5. Gap years
Maybe you don’t fancy uni, maybe you just don’t fancy uni yet, or perhaps you just haven’t found what course you want to study. Or, after so long in school, you might want to try something entirely different before you make a career decision. If this is you, taking a gap year offers a rare opportunity to take on the world whilst you’re young and relatively free of responsibilities.
A gap year can take many forms, but most people spend some time working in cafes, shops and pubs to save enough money to travel, and then board a flight to a far-flung destination for a few months as soon as they can afford it. You could spend the whole year working, you could even spend the whole year asleep, but a gap year can break up your time in between studies (or between school and starting work), and offers a rare opportunity for you to see and experience the world for a prolonged period of time before deciding what to do next.
6. Going straight into the workforce
Of course, you could skip all of the above and jump directly into a job after finishing your GCSEs or A Levels: another perfectly valid option. As clichéd as it sounds, there’s really no substitute for experience, especially if you’re ready for the challenge. Employers from all industries offer college leavers training programmes, which are designed specifically to guide you into work without having done a degree.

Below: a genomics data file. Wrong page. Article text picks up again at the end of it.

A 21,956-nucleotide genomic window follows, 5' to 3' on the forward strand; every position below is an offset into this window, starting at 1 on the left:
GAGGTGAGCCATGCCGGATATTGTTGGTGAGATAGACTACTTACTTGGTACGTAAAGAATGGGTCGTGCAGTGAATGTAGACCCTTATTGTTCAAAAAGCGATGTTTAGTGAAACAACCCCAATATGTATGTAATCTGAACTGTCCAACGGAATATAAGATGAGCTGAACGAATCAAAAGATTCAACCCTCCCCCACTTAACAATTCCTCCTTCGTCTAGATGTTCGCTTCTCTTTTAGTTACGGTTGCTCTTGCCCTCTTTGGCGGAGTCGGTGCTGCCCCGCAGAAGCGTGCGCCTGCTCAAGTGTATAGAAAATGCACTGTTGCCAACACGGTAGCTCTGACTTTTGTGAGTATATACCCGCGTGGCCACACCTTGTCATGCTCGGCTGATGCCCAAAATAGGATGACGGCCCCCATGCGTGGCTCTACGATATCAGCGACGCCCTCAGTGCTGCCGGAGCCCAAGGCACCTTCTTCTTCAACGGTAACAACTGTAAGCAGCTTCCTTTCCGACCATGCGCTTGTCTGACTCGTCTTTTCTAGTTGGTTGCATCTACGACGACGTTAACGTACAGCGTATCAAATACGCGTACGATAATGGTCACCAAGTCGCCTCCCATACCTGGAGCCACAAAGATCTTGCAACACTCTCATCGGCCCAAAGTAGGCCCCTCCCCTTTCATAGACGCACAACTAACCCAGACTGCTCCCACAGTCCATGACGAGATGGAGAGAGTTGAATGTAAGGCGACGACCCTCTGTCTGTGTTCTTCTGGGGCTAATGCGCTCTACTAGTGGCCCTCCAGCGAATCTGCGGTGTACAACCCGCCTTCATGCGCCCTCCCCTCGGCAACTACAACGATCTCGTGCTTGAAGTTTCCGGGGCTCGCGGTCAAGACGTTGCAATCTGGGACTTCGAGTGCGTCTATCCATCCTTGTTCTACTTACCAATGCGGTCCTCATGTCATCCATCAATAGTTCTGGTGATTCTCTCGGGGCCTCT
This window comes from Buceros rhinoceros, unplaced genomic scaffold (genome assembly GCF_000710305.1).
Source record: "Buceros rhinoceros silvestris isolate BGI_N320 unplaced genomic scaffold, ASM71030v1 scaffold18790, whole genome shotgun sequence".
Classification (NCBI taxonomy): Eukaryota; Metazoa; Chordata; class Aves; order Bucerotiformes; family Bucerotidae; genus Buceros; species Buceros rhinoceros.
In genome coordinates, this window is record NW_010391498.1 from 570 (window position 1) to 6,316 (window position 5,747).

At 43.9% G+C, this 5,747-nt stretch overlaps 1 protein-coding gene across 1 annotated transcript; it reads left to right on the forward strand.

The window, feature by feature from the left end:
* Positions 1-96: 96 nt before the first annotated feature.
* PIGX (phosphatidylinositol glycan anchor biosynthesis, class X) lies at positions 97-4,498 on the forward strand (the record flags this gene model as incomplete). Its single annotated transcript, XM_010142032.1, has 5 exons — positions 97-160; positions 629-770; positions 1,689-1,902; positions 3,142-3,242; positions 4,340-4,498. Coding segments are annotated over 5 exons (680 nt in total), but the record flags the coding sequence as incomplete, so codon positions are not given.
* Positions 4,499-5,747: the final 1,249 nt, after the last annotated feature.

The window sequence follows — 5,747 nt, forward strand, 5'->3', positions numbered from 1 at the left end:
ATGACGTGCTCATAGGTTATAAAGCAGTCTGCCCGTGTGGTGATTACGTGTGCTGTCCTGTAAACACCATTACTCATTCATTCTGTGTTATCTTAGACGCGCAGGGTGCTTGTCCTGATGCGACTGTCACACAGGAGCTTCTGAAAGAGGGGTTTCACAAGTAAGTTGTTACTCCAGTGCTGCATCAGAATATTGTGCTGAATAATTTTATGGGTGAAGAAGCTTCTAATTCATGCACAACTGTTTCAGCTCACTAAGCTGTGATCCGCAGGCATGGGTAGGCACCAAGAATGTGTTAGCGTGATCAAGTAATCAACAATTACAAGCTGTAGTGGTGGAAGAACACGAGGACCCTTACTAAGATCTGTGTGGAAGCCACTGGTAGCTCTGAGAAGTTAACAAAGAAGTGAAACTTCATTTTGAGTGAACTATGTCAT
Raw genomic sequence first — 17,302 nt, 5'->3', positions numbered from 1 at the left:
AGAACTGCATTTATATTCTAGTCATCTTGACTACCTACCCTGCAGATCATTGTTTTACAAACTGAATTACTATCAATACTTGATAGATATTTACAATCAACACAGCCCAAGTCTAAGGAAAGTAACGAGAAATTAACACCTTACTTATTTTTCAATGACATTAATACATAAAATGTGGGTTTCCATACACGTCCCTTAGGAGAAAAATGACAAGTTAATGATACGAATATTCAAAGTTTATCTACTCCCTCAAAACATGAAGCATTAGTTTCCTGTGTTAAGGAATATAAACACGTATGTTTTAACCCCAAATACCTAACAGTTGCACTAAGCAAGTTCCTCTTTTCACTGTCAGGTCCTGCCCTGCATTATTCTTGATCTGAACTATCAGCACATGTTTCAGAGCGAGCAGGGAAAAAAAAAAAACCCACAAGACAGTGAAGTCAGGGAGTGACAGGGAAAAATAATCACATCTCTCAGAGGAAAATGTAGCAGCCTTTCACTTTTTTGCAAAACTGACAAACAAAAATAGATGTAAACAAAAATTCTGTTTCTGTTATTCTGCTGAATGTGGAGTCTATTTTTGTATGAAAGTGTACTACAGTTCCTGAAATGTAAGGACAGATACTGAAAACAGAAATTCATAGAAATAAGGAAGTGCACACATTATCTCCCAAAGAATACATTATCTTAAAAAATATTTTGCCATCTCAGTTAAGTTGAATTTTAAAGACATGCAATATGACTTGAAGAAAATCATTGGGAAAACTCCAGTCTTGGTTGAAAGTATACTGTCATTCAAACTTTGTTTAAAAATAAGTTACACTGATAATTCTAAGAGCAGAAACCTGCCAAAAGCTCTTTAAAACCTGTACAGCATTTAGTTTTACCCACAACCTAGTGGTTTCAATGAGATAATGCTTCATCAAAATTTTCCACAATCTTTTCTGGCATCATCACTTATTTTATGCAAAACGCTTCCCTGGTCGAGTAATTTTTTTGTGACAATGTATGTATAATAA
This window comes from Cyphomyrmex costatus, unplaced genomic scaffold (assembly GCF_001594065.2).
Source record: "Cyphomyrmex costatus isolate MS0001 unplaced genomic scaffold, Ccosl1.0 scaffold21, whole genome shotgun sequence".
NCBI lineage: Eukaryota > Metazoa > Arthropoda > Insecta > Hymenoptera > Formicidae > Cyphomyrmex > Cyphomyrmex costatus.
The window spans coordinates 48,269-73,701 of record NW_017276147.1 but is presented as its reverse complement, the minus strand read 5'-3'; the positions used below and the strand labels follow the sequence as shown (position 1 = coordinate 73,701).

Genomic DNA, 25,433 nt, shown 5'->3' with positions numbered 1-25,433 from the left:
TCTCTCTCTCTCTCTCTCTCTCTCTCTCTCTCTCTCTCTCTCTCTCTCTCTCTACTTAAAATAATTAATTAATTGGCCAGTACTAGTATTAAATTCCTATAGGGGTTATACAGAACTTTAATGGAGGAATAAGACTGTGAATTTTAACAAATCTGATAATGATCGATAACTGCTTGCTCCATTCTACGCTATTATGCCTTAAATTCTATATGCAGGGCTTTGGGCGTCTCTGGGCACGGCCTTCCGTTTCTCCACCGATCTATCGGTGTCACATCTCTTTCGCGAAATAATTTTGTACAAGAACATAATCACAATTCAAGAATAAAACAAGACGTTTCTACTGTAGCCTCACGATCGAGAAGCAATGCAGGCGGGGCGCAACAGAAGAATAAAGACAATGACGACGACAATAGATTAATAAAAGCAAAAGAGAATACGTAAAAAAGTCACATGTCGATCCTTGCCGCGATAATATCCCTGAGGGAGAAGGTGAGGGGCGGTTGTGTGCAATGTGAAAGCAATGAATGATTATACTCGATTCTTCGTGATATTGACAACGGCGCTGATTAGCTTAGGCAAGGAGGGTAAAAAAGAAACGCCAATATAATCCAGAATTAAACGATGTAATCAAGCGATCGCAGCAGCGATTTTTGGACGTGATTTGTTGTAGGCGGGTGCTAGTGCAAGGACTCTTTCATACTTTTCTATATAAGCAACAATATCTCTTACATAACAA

The shift from school to work may be something of a culture shock at first; but if you’re adaptable and determined, everything is possible. Not to mention, the option of going to university later down the line as a mature student is always there. It’s never too late!
Want to explore your options further?
For more information on the huge range of options available if you’re not planning to go to university, we’d recommend taking a look at the following sites:
This week’s riddle
Forward I am heavy, but backward I am not. What am I?
Answer: The word ‘ton’